Arnold Kling  

Delayed Marriage, Declining Fertility

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A book chapter by Francesco Billari says,


In 1980, in most countries [the report is on Europe], first marriage was experienced on average before age 25 for women: only a few exceptions existed. This pattern completely changed in the next 20 years: by 2000, in only a small minority of countries is the mean age at first marriage lower than 25.

...In 1980, only a few cases of ‘low’ [between 1.3 and 1.5 children per woman] fertility levels were recorded (for the former Federal Republic of Germany, Luxembourg and San Marino). By 2000, 11 countries have ‘lowest low’ fertility [below 1.5 children per woman] and 11 have ‘very low’ (but not lowest low fertility). At the beginning of the new millennium, very low fertility is pervading the UNECE area, and lowest low fertility is present in a substantial group of countries. In fact, very few countries, which belong to quite different regions, have fertility above two children per woman (Iceland, Israel, Kyrgyzistan, Turkey, the United States and Uzbekistan).


The population halving time for a country with a fertility rate of 1.5 is 65 years. For a fertility rate of 1.3, the halving time is 32 years.

The table of contents for the full book can be found here.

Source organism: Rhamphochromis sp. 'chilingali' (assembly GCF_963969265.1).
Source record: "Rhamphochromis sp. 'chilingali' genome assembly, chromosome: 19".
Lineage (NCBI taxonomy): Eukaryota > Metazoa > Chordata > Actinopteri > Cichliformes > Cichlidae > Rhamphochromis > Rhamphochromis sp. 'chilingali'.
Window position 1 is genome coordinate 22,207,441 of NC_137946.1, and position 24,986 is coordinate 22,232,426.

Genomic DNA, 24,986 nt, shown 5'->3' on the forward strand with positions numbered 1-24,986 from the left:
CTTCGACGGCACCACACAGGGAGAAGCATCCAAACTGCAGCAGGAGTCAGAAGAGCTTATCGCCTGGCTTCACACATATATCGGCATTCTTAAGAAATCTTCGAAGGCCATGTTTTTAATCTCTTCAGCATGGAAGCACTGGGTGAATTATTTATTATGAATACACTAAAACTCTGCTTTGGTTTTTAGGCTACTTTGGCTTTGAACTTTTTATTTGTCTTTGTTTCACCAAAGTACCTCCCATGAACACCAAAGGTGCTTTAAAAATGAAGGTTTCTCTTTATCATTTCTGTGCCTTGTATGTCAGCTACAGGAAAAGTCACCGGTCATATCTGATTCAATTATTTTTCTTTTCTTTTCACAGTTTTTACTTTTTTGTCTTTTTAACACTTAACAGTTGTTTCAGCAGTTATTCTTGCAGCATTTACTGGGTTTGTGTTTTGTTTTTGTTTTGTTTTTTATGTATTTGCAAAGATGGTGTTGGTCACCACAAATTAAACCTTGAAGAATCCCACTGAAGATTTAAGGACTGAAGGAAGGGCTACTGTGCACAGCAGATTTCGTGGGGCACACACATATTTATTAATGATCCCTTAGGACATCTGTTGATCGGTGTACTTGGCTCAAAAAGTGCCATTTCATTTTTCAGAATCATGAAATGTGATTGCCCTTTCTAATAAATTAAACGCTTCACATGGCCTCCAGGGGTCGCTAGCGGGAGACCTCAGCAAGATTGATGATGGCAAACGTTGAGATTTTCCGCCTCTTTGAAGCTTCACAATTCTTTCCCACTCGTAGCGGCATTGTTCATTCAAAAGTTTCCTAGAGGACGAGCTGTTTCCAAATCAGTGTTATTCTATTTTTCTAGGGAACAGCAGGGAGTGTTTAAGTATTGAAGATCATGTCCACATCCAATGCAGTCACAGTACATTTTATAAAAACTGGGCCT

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CATEGORIES: Economics and Culture



COMMENTS (4 to date)
Chris writes:

Small correction: According to the document you linked, the halving time of 32 years corresponds to a fertility rate of 1.1. For 1.3, the halving time is 44 years.

Point still remains, and fascinating article.

Paul N writes:

I believe that "problems" like this correct themselves. I predict that Italy and Japan will have a fertility above 1.8 by 2050.

Robert writes:

Why should the problem be necessarily self-correcting on any time scale but the very long run? As seniors become a larger fraction of the population, the tax burden they represent to working would-be child-rearers grows, and so the means of families to have more children shrinks.

At least one demographer has hypothesized that there is a low-fertility trap. At least to date, no country has come back from below TFR = 1.5.

http://fistfulofeuros.net/archives/001748.php

J Klein writes:

It would be interesting to know what happened in other historical episodes of population decline. For example, Greece between 0 to 400 AD and Rome a little later.

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